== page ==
For LGBTQ+ Texans, Closing the Health Disparity Gap
Phillip Schnarrs & Stephen T. Russell are collaborating with others to make Austin an epicenter of community-driven LGBTQ+ research.
LGBTQ+ communities experience heightened rates of preventable illness. With effective, community-based research across Texas, UT researchers and partners are looking to change that.
Austin is home to the third-highest concentration of LGBTQ+ residents in the U.S., yet sexual and gender minority-identifying individuals in Texas and beyond continue to experience significant disparities socially, economically, politically and in health.
Phillip Schnarrs, Ph.D., an associate professor in Dell Med’s Department of Population Health, and Stephen T. Russell, Ph.D., chair of the Department of Human Development and Family Sciences in UT’s College of Natural Sciences, are collaborating with others to make Austin an epicenter of community-driven LGBTQ+ research — and a place where the resulting evidence is used to improve health outcomes.
Both Schnarrs and Russell collaborate in the Texas People-centered Research, Intervention Design and Evaluation (PRIDE) in Health Collaborative, a network of researchers from 12 academic institutions, community partners and groups with lived experience collaborating to transform LGBTQ+ health and health care in Texas. Directed by Schnarrs, the collaborative is building capacity to engage in community-driven LGBTQ+ health research to create a body of evidence on what interventions, strategies and programs work best to improve health for LGBTQ+ Texans.
“Folks know what they need,” Schnarrs says. “It’s just a matter of giving them the space to express those needs, and providing them access to the tools and knowledge they need to create those solutions with researchers. The LGBTQ+ community in Texas is diverse; it’s strong and united in a lot of ways. That’s a real strength we can leverage.”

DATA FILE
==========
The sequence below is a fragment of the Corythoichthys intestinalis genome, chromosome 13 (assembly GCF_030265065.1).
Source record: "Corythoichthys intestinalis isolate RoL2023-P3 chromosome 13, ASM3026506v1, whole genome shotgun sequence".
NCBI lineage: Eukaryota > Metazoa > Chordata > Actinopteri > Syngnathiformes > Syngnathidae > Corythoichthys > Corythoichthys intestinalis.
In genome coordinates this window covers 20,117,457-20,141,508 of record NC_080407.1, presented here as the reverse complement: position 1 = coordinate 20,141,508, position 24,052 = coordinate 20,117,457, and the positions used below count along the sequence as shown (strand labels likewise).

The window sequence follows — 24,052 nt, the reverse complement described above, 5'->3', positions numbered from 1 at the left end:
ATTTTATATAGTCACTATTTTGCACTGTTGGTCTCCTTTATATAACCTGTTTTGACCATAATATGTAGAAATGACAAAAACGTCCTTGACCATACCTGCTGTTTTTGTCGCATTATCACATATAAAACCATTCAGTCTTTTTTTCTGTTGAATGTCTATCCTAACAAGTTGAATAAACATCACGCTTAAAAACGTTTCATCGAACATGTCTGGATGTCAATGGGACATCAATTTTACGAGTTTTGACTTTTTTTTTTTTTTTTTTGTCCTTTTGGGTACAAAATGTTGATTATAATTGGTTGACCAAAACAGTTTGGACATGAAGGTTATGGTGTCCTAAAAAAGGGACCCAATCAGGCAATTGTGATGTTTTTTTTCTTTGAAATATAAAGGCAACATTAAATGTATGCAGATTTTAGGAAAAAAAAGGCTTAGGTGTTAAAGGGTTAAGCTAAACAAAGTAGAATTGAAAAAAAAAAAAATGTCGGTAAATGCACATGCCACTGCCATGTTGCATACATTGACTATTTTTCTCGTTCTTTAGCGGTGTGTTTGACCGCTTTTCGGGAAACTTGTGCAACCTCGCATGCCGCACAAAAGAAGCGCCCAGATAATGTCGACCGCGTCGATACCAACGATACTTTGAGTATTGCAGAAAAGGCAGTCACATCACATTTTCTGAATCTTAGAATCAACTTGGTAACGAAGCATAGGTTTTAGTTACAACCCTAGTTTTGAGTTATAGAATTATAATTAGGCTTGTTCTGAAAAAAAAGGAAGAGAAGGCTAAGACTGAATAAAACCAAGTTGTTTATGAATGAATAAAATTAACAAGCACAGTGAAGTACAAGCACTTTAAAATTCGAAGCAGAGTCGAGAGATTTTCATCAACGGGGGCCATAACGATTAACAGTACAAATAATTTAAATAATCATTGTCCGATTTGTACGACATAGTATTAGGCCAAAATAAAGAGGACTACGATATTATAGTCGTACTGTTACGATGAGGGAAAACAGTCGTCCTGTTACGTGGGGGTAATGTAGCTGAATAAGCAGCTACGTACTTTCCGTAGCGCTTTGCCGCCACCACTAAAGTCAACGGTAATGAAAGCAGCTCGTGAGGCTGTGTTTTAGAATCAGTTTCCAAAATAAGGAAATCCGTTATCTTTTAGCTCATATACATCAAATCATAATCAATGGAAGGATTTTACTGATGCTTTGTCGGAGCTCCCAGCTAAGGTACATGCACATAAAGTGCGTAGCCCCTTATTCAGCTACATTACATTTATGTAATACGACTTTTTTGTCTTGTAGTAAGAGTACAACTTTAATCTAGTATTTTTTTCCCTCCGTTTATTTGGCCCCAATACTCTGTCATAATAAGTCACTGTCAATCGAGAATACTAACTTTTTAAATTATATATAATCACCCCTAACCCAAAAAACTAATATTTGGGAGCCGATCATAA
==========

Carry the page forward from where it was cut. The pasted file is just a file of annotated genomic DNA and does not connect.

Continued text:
A Focus on Youth
Depression, substance use disorder, obesity and hypertension — all higher among LGBTQ+ individuals — are examples of conditions preventable with intervention in early life. Together, Schnarrs and Russell are bringing their expertise to bear on a study of 4,000-plus LGBTQ+ adults, surveying them on adverse childhood experiences, specifically LGBTQ+ identity-based childhood adversity and its impact on mental health, suicide and substance use issues in adulthood.
“We know from the research on childhood and adolescent health that so many of the health conditions that are the leading causes of morbidity and mortality have their origins in behaviors, patterns and experiences that are established in the first two decades of life,” Russell says.
Known as the National HEalth, Adversity, and Life course Survey (HEALS) Project, the study aims to better understand how exposure to sexual and gender minority adverse childhood experiences (SGM-ACEs) impact health outcomes, and to determine what factors might buffer or protect against this early life adversity.
The duo, along with a team at UT Austin, Stanford University and Trinity University in San Antonio, have also recently submitted an application to the National Institute of Minority Health and Health Disparities to explore the relationship between SGM-ACEs and immune function in adulthood by measuring blood-based biomarkers.
“It’s about taking a step back and really thinking about what it means to grow up in an environment that devalues or discriminates against a person, or when a person experiences violence, trauma or stress because of who they are,” Schnarrs says. “It’s not just about ACEs and the effect on the health of young people. It’s also about how our early life experiences get embedded in our biology.”